STATS: BOOK / JIM THOMPSON / 149pp. / 1953
I feel like human beings play a very small part in Jim Thompson’s character repertoire, or else the physical and behavioral bounds that most writers would consider constitutive of human being mean very little to Jim Thompson, and take up very little of his headspace. He’s just not into it, making anyone be human and not a kind of slithering slug midget cannibal rapist twerp also, or instead.
This is one of his best — weirdest, grimmest, most surprising, most beyond the noir cave he’s usually shooed toward the back of — books ever. Instead of trying to come out the front of that cave he worms and gnaws his way through the back and comes out into some other place, another cave maybe, behind it. I like that other place back there, there’s protein in it.
SAVAGE NIGHT gives us some 30-year-old guy hiding out as a “student,” liberally defined, in a small town in I think New York State, renting a room, as Thompsonites usually do, and guilty of murder or abduction or theft or bludgeoning someone to death or all of the above, as Thompsonites usually are. But this guy’s got something very else going on too. He’s shrinking, compressing, collapsing, falling apart in some wild and excellent way. Just losing meat left and right, and trying to make up for it in ways that shouldn’t fool anyone but do.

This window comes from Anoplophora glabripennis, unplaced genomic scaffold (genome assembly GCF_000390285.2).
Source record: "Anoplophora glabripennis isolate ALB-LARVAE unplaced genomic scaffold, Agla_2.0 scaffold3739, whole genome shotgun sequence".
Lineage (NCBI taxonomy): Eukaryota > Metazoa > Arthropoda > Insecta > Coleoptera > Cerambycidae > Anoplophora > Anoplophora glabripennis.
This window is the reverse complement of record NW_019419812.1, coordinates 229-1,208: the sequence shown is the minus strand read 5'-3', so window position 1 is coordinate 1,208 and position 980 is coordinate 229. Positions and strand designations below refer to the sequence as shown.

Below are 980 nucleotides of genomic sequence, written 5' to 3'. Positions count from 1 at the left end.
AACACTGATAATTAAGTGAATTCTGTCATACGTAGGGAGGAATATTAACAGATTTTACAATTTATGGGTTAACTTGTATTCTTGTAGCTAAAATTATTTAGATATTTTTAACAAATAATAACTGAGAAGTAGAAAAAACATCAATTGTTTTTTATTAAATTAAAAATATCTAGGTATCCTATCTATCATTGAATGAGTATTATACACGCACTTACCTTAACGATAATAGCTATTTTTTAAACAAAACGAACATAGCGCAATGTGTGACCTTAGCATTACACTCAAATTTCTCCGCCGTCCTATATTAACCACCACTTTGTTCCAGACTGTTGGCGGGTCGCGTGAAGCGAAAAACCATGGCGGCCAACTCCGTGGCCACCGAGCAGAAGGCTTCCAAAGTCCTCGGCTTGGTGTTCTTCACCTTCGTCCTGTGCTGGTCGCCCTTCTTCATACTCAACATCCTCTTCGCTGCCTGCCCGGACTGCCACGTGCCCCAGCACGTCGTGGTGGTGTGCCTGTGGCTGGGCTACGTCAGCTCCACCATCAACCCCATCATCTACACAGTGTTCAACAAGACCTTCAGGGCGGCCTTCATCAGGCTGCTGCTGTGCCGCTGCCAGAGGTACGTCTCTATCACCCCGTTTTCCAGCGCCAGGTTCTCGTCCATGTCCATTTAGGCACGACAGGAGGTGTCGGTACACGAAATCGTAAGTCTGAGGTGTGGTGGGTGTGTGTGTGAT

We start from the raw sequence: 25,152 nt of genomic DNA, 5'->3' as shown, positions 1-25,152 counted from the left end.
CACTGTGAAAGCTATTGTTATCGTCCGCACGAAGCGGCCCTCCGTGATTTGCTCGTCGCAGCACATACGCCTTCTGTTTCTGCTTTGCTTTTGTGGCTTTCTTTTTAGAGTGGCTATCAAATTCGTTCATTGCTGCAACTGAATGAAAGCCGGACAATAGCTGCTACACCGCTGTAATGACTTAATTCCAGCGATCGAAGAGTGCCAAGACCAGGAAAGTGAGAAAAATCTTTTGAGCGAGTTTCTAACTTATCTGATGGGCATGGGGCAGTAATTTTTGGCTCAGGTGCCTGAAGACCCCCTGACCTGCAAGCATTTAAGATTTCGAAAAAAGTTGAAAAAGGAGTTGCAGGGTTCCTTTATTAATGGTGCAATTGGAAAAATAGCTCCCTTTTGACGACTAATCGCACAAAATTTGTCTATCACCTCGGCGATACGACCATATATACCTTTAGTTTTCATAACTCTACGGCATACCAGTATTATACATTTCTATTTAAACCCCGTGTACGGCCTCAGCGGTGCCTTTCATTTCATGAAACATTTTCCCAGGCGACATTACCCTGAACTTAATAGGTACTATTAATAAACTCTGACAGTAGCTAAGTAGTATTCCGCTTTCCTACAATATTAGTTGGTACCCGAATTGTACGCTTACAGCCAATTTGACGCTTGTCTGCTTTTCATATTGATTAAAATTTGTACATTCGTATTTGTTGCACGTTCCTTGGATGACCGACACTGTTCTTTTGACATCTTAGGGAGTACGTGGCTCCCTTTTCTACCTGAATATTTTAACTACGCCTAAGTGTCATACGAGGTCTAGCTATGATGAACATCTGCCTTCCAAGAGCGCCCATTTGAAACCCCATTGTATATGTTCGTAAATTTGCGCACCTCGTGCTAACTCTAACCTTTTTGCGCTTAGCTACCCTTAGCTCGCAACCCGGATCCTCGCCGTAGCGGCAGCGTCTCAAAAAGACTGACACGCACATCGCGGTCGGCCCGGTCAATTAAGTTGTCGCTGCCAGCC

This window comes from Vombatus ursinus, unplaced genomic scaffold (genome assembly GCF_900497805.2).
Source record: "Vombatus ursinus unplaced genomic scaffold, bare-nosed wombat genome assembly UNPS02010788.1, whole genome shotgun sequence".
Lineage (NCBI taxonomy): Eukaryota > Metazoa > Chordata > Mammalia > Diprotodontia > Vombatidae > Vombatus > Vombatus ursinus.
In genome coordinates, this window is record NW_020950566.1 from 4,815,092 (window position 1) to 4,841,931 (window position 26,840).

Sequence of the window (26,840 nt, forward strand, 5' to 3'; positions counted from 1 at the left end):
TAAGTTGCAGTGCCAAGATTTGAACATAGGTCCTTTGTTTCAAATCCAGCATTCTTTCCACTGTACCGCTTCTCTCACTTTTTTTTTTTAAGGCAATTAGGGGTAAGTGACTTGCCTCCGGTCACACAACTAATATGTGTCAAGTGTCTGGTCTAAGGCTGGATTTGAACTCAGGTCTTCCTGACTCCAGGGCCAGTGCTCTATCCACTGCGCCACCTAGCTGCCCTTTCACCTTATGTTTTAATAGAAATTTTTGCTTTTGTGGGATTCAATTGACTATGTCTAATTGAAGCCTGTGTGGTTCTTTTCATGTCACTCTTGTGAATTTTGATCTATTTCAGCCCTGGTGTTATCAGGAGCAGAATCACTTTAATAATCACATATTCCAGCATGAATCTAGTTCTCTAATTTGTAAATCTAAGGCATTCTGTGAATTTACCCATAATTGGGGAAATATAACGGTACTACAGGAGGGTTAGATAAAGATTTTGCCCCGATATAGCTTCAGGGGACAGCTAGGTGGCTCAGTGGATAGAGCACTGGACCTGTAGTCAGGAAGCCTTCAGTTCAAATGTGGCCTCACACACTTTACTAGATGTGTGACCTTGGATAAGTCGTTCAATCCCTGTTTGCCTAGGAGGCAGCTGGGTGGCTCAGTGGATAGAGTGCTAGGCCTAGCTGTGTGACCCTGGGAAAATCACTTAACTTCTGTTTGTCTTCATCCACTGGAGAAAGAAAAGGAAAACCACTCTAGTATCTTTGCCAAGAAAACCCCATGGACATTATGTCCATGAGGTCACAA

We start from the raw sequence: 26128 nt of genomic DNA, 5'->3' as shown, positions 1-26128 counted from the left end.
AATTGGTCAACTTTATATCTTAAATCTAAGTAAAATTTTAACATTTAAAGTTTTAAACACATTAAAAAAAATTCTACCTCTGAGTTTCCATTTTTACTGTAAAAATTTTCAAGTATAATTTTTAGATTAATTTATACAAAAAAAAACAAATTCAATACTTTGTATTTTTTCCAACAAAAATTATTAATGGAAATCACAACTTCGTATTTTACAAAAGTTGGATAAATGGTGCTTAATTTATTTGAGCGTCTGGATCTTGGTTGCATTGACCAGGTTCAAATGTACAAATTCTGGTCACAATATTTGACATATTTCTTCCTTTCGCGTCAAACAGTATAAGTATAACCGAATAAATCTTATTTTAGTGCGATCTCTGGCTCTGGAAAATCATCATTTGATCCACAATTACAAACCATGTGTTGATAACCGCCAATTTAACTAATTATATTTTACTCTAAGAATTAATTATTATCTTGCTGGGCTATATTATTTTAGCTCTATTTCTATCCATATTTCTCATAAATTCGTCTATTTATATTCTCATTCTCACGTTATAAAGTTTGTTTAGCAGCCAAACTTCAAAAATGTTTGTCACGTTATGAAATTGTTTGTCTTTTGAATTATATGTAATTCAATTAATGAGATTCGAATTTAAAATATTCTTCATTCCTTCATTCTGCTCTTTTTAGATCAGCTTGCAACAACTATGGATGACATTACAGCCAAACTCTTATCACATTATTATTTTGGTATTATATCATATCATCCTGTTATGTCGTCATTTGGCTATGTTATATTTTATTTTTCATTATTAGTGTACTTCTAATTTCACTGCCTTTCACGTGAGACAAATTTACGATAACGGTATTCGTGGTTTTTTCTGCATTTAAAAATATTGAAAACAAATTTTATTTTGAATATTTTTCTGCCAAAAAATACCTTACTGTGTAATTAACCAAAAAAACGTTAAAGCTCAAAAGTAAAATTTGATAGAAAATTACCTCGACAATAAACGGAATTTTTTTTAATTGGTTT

There’s something genuinely unhinged going on with Thompson and with this diminutive, landlady-seducing, falling-apart leading man here, something that culminates first in a lot of loose flour in the air in a walk-in fridge, and then on a vagina farm in Vermont, where no one keeps what’s left of their head for very long.
I don’t know or know of too many books that get further into it. This one goes there and keeps going. People become little nibs and nubs of people and chase each other around, trying to grind each other down some more.
Here’s one way to end up if you make it through the SAVAGE NIGHT:
“I said we never talked, but we did. We talked all the time to the goats. I talked to them while she slept and she talked to them while I slept. Or maybe it was the other way around. Anyway, I did my share of talking.
I said we lived in the one room, but we didn’t. We lived in all the rooms, but they were all the same. And wherever we were the goats were always there.”
I always want to write something about Jim Thompson, and I always feel good when I do. Where did this guy come from? The world, I think.